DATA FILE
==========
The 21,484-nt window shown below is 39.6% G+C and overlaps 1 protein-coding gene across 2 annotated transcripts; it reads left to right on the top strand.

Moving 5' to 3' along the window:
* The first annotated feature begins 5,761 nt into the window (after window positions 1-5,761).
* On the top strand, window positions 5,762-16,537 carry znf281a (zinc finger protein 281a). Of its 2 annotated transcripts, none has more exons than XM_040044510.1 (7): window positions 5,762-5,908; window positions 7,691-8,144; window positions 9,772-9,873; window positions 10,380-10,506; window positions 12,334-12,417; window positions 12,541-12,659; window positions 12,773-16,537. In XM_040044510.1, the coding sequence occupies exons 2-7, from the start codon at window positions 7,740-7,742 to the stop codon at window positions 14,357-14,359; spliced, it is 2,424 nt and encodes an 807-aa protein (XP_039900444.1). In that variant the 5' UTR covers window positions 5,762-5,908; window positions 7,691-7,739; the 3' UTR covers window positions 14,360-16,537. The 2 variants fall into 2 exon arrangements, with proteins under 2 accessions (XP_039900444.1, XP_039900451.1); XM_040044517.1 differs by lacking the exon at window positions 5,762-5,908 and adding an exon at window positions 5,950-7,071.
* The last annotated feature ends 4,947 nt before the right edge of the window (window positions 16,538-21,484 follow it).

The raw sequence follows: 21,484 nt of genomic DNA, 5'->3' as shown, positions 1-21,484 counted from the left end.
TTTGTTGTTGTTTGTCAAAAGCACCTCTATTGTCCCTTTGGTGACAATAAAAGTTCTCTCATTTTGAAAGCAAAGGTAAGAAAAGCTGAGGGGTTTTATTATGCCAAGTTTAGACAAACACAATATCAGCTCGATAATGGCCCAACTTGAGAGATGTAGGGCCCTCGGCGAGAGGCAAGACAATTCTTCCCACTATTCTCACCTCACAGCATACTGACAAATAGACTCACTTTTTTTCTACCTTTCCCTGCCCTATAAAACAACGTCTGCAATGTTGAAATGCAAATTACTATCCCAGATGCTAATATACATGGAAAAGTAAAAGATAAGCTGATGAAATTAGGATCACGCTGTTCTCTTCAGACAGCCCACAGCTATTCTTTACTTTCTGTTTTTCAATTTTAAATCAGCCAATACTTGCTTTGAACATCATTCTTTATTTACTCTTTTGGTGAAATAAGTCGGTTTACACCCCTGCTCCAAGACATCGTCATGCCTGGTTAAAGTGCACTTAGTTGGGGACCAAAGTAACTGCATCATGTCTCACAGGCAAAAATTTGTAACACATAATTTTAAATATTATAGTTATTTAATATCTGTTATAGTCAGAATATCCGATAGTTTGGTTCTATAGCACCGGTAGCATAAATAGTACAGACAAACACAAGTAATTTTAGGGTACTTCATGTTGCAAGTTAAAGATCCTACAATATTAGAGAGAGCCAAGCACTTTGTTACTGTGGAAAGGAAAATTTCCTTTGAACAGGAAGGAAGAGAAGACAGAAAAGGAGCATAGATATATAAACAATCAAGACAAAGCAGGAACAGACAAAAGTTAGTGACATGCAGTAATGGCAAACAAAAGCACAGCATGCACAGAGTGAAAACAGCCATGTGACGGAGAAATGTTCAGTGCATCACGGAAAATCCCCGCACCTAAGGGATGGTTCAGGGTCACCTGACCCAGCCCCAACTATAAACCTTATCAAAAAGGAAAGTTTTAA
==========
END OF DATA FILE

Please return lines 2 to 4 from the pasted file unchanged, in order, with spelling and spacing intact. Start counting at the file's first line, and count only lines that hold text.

Moving 5' to 3' along the window:
* The first annotated feature begins 5,761 nt into the window (after window positions 1-5,761).
* On the top strand, window positions 5,762-16,537 carry znf281a (zinc finger protein 281a). Of its 2 annotated transcripts, none has more exons than XM_040044510.1 (7): window positions 5,762-5,908; window positions 7,691-8,144; window positions 9,772-9,873; window positions 10,380-10,506; window positions 12,334-12,417; window positions 12,541-12,659; window positions 12,773-16,537. In XM_040044510.1, the coding sequence occupies exons 2-7, from the start codon at window positions 7,740-7,742 to the stop codon at window positions 14,357-14,359; spliced, it is 2,424 nt and encodes an 807-aa protein (XP_039900444.1). In that variant the 5' UTR covers window positions 5,762-5,908; window positions 7,691-7,739; the 3' UTR covers window positions 14,360-16,537. The 2 variants fall into 2 exon arrangements, with proteins under 2 accessions (XP_039900444.1, XP_039900451.1); XM_040044517.1 differs by lacking the exon at window positions 5,762-5,908 and adding an exon at window positions 5,950-7,071.